The Stock Market Rose Today. No One Knows Why

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Before any misunderstanding creeps in further, the headline you see here was taken from a Tweet made by Greg B Davis that was shared by my American colleague Morgan Housel in a fantastic article he wrote yesterday.

And, for me and Morgan, my headline here today is perhaps the most honest headline anyone can have in the world of finance.

Yesterday evening, I wrote an article titled Three Shares That Beat The Market Today and talked a little about Janet Yellen’s remarks about the US economy. Yellen, a nominee to replace outgoing US Federal Reserve chairman Ben Bernanke, mentioned that the American economy and labour market were “performing far short of their potential.”

The Fed has set certain unemployment and inflation rate targets the US has to meet – think of it as certain ‘growth signals’ the country has to send out – before it will consider tapering its quantitative easing (QE) programme, which sees the Fed buying up US$85b worth of financial assets per month in an effort to jumpstart the American economy.

One of the effects of the QE programme, according to a multitude of market commentators, would be the rise in asset prices – i.e. stock market prices.

So, given an American economy that is “far short” from its potential, it seems plausible to conclude that Yellen, in her likely-role as new chairperson of the US Fed, would not be cutting back on the asset-purchases until the country displays better growth.

Given such a backdrop, and the fact that the Straits Times Index (SGX: ^STI) was up 0.8% to 3,191 points yesterday, I could have easily pointed to Yellen and said, “Thank her for the market rise.” In fact, that was what a few headlines suggested (see here, here, and here).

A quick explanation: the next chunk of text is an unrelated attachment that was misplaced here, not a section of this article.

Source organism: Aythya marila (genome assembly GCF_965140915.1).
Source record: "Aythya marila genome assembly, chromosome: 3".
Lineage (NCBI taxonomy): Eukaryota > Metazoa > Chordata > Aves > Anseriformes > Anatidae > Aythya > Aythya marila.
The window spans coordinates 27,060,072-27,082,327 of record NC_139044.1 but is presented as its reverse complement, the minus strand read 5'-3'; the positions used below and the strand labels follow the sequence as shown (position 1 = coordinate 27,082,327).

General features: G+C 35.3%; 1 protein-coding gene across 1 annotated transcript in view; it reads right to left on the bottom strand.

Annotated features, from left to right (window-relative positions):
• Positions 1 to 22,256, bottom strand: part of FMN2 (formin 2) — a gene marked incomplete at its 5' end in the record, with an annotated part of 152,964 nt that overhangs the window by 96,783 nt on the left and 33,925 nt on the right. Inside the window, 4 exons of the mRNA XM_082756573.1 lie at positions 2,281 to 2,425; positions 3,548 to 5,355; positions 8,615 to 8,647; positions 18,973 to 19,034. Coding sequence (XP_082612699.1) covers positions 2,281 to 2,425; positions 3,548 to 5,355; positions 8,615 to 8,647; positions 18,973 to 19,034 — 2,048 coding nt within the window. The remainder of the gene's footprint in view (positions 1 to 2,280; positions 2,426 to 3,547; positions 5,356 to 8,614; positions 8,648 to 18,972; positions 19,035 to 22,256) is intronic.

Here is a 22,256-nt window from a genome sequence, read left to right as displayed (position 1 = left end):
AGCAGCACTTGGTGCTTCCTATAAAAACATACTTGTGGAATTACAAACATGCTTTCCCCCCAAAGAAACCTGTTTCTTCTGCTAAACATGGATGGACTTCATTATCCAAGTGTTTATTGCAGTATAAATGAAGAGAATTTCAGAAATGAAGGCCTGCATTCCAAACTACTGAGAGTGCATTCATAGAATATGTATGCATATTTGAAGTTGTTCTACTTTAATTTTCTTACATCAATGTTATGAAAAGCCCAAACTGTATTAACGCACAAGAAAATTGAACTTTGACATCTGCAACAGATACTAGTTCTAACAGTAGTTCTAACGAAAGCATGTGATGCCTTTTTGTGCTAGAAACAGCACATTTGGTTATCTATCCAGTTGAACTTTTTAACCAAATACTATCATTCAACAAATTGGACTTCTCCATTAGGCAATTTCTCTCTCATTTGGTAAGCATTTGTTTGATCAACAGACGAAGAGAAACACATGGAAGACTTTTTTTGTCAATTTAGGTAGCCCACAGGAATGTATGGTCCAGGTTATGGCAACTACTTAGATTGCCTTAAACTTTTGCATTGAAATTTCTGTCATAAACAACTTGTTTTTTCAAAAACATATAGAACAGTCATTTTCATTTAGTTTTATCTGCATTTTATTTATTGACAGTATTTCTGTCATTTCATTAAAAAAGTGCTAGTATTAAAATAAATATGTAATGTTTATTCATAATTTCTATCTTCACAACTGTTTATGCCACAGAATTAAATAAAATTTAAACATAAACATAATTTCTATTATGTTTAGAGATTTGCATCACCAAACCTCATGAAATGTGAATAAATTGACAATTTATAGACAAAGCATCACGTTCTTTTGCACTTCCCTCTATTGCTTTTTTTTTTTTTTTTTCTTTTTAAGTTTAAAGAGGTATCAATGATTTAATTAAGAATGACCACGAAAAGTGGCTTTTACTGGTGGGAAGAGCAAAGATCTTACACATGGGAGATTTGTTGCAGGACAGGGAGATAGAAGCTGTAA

But I didn’t. In fact, I did not even acknowledge why the market rose. Because the truth is, no one knows.

In the long-run, it’s true that the Fed’s QE programme might have had a big role to play in the global stock market’s climb from the pits that were dug during the Great Financial Crisis, which started roughly six years ago in 2007. After all US$85b of freshly-minted money every month has to go somewhere right?

But crucially, in the short run, (sometimes in just 24 hours as in the case of my Three Shares article), how could anyone tell if it was Janet Yellen’s words that caused the market to climb?

Sure, it might seem possible that markets around the world rose slightly because of the implications behind Yellen’s words. But, how can anyone prove that?

To me, it seems like an exercise in seeing causation when all there is, is correlation. And, that is a psychological phenomenon that afflicts the majority of us, but it’s a story for another day.

Coming back to the stock market, I do have to acknowledge that sometimes, it is clear why certain shares move a certain way, even in the short-term.

For example, in the same Three Shares article I referenced earlier, I also wrote about Asia Power Corporation’s (SGX: A03) 39.6% jump in a single day to S$0.148.